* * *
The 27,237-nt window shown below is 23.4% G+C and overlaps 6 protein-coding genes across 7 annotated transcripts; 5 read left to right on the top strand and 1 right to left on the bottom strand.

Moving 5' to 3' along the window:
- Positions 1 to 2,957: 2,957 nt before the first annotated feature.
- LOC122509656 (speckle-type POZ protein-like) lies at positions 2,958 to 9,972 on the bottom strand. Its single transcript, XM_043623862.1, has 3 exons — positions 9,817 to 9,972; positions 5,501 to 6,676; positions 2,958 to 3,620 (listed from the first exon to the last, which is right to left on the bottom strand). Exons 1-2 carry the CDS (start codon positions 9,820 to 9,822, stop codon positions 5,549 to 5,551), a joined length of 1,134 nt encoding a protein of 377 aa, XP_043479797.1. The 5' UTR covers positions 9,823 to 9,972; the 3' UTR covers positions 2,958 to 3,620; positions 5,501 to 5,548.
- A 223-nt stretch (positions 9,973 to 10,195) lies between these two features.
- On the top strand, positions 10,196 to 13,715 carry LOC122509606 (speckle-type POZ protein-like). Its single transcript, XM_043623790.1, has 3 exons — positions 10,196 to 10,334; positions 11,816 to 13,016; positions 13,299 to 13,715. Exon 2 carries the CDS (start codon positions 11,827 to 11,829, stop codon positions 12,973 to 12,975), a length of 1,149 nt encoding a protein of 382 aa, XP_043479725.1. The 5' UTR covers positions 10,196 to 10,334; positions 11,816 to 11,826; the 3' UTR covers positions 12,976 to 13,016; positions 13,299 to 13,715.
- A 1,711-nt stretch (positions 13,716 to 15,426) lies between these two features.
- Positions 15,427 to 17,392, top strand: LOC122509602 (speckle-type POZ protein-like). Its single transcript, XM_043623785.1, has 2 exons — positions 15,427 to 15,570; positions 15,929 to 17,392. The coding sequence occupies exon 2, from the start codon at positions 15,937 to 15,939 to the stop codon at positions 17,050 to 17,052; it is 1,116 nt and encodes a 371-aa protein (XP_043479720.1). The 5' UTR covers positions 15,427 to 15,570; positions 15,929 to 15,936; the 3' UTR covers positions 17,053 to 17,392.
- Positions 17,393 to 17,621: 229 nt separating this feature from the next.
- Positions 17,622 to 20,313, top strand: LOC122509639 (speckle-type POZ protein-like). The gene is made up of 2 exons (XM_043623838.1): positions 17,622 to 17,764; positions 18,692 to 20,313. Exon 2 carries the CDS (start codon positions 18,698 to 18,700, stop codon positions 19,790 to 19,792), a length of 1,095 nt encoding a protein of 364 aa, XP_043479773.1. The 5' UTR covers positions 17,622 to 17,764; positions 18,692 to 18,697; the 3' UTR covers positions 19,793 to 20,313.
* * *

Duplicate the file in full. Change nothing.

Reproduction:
The 27,237-nt window shown below is 23.4% G+C and overlaps 6 protein-coding genes across 7 annotated transcripts; 5 read left to right on the top strand and 1 right to left on the bottom strand.

Moving 5' to 3' along the window:
- Positions 1 to 2,957: 2,957 nt before the first annotated feature.
- LOC122509656 (speckle-type POZ protein-like) lies at positions 2,958 to 9,972 on the bottom strand. Its single transcript, XM_043623862.1, has 3 exons — positions 9,817 to 9,972; positions 5,501 to 6,676; positions 2,958 to 3,620 (listed from the first exon to the last, which is right to left on the bottom strand). Exons 1-2 carry the CDS (start codon positions 9,820 to 9,822, stop codon positions 5,549 to 5,551), a joined length of 1,134 nt encoding a protein of 377 aa, XP_043479797.1. The 5' UTR covers positions 9,823 to 9,972; the 3' UTR covers positions 2,958 to 3,620; positions 5,501 to 5,548.
- A 223-nt stretch (positions 9,973 to 10,195) lies between these two features.
- On the top strand, positions 10,196 to 13,715 carry LOC122509606 (speckle-type POZ protein-like). Its single transcript, XM_043623790.1, has 3 exons — positions 10,196 to 10,334; positions 11,816 to 13,016; positions 13,299 to 13,715. Exon 2 carries the CDS (start codon positions 11,827 to 11,829, stop codon positions 12,973 to 12,975), a length of 1,149 nt encoding a protein of 382 aa, XP_043479725.1. The 5' UTR covers positions 10,196 to 10,334; positions 11,816 to 11,826; the 3' UTR covers positions 12,976 to 13,016; positions 13,299 to 13,715.
- A 1,711-nt stretch (positions 13,716 to 15,426) lies between these two features.
- Positions 15,427 to 17,392, top strand: LOC122509602 (speckle-type POZ protein-like). Its single transcript, XM_043623785.1, has 2 exons — positions 15,427 to 15,570; positions 15,929 to 17,392. The coding sequence occupies exon 2, from the start codon at positions 15,937 to 15,939 to the stop codon at positions 17,050 to 17,052; it is 1,116 nt and encodes a 371-aa protein (XP_043479720.1). The 5' UTR covers positions 15,427 to 15,570; positions 15,929 to 15,936; the 3' UTR covers positions 17,053 to 17,392.
- Positions 17,393 to 17,621: 229 nt separating this feature from the next.
- Positions 17,622 to 20,313, top strand: LOC122509639 (speckle-type POZ protein-like). The gene is made up of 2 exons (XM_043623838.1): positions 17,622 to 17,764; positions 18,692 to 20,313. Exon 2 carries the CDS (start codon positions 18,698 to 18,700, stop codon positions 19,790 to 19,792), a length of 1,095 nt encoding a protein of 364 aa, XP_043479773.1. The 5' UTR covers positions 17,622 to 17,764; positions 18,692 to 18,697; the 3' UTR covers positions 19,793 to 20,313.